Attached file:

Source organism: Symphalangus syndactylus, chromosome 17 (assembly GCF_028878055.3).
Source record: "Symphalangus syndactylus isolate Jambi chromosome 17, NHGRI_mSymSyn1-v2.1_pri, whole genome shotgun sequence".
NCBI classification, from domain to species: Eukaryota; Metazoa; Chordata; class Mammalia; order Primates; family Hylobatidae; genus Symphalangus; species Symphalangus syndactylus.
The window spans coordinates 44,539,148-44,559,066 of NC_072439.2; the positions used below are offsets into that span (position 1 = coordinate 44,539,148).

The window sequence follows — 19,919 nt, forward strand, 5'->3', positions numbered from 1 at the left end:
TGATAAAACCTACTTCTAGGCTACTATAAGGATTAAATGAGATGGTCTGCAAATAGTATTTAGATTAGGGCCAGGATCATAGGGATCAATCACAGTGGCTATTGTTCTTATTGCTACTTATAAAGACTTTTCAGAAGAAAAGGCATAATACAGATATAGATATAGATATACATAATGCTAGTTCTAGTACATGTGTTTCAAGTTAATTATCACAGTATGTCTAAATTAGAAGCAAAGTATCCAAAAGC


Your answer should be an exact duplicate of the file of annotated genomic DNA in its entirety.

Source organism: Symphalangus syndactylus, chromosome 17 (assembly GCF_028878055.3).
Source record: "Symphalangus syndactylus isolate Jambi chromosome 17, NHGRI_mSymSyn1-v2.1_pri, whole genome shotgun sequence".
NCBI classification, from domain to species: Eukaryota; Metazoa; Chordata; class Mammalia; order Primates; family Hylobatidae; genus Symphalangus; species Symphalangus syndactylus.
The window spans coordinates 44,539,148-44,559,066 of NC_072439.2; the positions used below are offsets into that span (position 1 = coordinate 44,539,148).

The window sequence follows — 19,919 nt, forward strand, 5'->3', positions numbered from 1 at the left end:
TGATAAAACCTACTTCTAGGCTACTATAAGGATTAAATGAGATGGTCTGCAAATAGTATTTAGATTAGGGCCAGGATCATAGGGATCAATCACAGTGGCTATTGTTCTTATTGCTACTTATAAAGACTTTTCAGAAGAAAAGGCATAATACAGATATAGATATAGATATACATAATGCTAGTTCTAGTACATGTGTTTCAAGTTAATTATCACAGTATGTCTAAATTAGAAGCAAAGTATCCAAAAGC